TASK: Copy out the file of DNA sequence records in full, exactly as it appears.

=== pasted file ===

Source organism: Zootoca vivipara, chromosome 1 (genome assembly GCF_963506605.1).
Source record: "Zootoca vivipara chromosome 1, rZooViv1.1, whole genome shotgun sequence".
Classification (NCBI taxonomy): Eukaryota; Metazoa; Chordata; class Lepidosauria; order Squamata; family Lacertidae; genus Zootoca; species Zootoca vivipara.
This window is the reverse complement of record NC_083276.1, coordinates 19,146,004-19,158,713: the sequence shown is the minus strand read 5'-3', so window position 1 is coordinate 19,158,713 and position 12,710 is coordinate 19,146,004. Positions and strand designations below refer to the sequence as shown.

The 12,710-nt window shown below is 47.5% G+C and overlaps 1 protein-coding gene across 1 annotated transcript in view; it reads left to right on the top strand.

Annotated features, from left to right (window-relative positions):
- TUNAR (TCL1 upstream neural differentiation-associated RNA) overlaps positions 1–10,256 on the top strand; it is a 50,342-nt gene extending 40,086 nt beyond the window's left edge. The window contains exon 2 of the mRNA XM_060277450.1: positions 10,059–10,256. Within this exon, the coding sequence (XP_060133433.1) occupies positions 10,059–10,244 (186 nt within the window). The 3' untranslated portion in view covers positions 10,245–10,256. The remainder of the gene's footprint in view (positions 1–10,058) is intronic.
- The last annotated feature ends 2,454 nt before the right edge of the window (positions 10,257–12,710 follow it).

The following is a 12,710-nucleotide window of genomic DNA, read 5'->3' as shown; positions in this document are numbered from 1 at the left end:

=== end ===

Source organism: Zootoca vivipara, chromosome 1 (genome assembly GCF_963506605.1).
Source record: "Zootoca vivipara chromosome 1, rZooViv1.1, whole genome shotgun sequence".
Classification (NCBI taxonomy): Eukaryota; Metazoa; Chordata; class Lepidosauria; order Squamata; family Lacertidae; genus Zootoca; species Zootoca vivipara.
This window is the reverse complement of record NC_083276.1, coordinates 19,146,004-19,158,713: the sequence shown is the minus strand read 5'-3', so window position 1 is coordinate 19,158,713 and position 12,710 is coordinate 19,146,004. Positions and strand designations below refer to the sequence as shown.

The 12,710-nt window shown below is 47.5% G+C and overlaps 1 protein-coding gene across 1 annotated transcript in view; it reads left to right on the top strand.

Annotated features, from left to right (window-relative positions):
- TUNAR (TCL1 upstream neural differentiation-associated RNA) overlaps positions 1–10,256 on the top strand; it is a 50,342-nt gene extending 40,086 nt beyond the window's left edge. The window contains exon 2 of the mRNA XM_060277450.1: positions 10,059–10,256. Within this exon, the coding sequence (XP_060133433.1) occupies positions 10,059–10,244 (186 nt within the window). The 3' untranslated portion in view covers positions 10,245–10,256. The remainder of the gene's footprint in view (positions 1–10,058) is intronic.
- The last annotated feature ends 2,454 nt before the right edge of the window (positions 10,257–12,710 follow it).

The following is a 12,710-nucleotide window of genomic DNA, read 5'->3' as shown; positions in this document are numbered from 1 at the left end: